Simon Jolin-Barrette insisted Sunday that Bill 21 does not withdraw civil rights. The government House leader is also the minister responsible for Quebec’s controversial secularism bill, which includes a religious symbols ban for public employees in positions of authority, which the government has defined as judges, prison guards, police officers and teachers, among some others.
“No, it will give rights to people. It will give rights to all Quebecers to have the right to have secular services from the state,” he said.
Members of the National Assembly were obligated to sit all weekend after the government invoked a closure motion in order to force the adoption of two contentious bills.
After sitting all day Saturday until after 4:00 a.m. Sunday morning in order to adopt the government’s immigration reform legislation, Bill 9, the National Assembly reconvened five hours later in order to adopt the government’s secularism legislation.
“It’s a progressive bill and we are really proud of that,” he said.
The Quebec Liberal Party and Quebec Solidaire (QS) have staunchly opposed this legislation since it was tabled in March.
“Many, many minorities will feel like they are not Quebecers anymore, that they are not part of the society,” said Liberal MNA Hélène David.
QS co-spokesperson Manon Massé called it a “real sad day.”
“Today we start the day in my heart with a very bad feeling because this bill will divide Quebecers,” she said.
“What effect will that have on Quebecers that will feel like they are excluded by this bill and that their rights are not protected? We want everyone to feel proud to be Quebecers. And now we are sending the wrong message,” added QS MNA Sol Zanetti.
During Sunday’s question period, both of the opposition parties defended minority rights. David accused Minister Simon Jolin-Barrette of “resorting to the most authoritarian tools at his disposal: the notwithstanding clause and closure motion.”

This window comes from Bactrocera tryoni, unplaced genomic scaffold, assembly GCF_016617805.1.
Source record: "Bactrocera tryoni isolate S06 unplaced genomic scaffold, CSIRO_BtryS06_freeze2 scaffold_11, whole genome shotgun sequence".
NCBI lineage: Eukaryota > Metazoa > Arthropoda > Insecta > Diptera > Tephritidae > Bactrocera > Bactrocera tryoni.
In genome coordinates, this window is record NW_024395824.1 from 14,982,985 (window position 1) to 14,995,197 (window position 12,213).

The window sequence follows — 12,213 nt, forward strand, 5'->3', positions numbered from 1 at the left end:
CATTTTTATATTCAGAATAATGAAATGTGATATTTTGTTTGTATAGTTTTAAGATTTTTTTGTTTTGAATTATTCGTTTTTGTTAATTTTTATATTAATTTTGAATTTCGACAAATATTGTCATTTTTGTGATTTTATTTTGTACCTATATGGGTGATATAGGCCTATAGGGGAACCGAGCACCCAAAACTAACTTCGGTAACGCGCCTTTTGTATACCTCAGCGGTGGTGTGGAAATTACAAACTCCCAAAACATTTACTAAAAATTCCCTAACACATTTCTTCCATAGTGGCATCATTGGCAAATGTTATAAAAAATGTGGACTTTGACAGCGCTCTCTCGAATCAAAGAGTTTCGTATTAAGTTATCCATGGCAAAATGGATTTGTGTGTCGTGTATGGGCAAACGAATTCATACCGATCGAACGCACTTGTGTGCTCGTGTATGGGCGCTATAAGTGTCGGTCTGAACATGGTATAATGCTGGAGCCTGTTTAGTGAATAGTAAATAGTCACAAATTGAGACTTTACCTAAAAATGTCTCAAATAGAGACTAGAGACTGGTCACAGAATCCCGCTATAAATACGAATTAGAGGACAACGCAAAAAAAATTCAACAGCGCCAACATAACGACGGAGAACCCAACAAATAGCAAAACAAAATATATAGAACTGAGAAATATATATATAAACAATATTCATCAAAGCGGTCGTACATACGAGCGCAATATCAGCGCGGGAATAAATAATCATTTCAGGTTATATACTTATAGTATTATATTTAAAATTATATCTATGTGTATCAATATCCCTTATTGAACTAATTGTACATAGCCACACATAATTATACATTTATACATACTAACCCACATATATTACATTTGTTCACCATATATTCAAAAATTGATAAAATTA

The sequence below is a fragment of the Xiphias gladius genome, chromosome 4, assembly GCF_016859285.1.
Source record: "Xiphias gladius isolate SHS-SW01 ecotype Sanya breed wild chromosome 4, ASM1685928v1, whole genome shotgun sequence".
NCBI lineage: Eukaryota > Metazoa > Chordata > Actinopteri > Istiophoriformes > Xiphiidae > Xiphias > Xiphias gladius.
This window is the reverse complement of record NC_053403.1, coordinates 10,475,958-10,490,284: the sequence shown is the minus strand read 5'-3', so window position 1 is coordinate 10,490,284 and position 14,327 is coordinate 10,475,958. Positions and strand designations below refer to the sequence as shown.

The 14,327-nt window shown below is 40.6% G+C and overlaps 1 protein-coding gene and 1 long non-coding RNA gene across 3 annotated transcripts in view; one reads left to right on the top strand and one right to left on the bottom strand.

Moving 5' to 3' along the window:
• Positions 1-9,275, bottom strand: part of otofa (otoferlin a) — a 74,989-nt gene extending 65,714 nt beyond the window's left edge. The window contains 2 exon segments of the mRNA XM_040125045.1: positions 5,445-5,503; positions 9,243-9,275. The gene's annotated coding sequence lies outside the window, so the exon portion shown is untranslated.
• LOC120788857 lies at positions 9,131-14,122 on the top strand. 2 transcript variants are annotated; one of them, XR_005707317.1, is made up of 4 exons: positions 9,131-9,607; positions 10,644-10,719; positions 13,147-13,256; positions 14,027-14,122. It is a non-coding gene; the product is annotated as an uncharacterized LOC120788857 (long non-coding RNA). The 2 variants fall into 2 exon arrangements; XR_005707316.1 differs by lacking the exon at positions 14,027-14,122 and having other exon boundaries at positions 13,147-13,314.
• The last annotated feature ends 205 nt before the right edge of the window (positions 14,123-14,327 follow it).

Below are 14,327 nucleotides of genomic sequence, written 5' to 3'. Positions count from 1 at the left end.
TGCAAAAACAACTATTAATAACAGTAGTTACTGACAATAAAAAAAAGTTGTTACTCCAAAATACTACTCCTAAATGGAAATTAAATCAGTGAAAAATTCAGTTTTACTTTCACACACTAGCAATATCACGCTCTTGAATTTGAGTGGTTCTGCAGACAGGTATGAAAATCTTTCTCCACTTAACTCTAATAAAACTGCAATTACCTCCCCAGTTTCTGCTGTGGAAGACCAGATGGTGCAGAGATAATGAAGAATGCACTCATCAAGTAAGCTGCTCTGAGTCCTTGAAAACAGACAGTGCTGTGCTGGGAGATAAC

“How can he be proud of that?” she asked.
She quoted Albert Camus: “Democracy is not the rule of the majority, but the protection of the minority.”
In response to her comments and question, which Minister Jolin-Barrette characterized as “pretty harsh,” he said: “It is legitimate for a society like ours to decide how the relationship between the state and religion is going to be handled.”
He added that he was proud that with the adoption of this bill, Quebec would be the first jurisdiction in Canada to formally adhere the principle of secularism into law: “So that’s really important what we’re doing today.”
Before question period began, Legault told reporters: “As premier of Quebec, it’s my responsibility to defend Quebec values in front of the rest of Canada.”
“The vast majority of Quebecers want religious signs to be forbidden for certain groups of employees and that’s what I’m doing. People in the rest of Canada, they may be in disagreement with that, but I think that I’m working for Quebecers,” he said.
“We’re in favour of this project, but we feel that it could be more complete,” said interim PQ leader Pascal Bérubé.
The party would have liked to see daycare workers and teachers in the private system also be covered under the religious symbols ban.
Premier Legault agreed that defining an authority position was subject to debate. He recalled that under the PQ’s charter of Values, the health network was included.
“And indeed, it’s a good question: is a doctor in a position of authority over a patient? We can ask the same question for the CPE’s,” he said.
However, he explained that the government decided to give “a certain autonomy” to daycares.
“At the same time, that makes the bill moderate, just like Quebecers,” Legault said during Sunday’s question period.
“I would have liked it (Bill 21) to also be coherent,” Bérubé replied.
Since the notwithstanding clause must be renewed after five years, Bérubé said he expects secularism and religious symbols will again be an election issue during the 2022 provincial election.
“It’s going to be a debate in the next election for sure,” he said.
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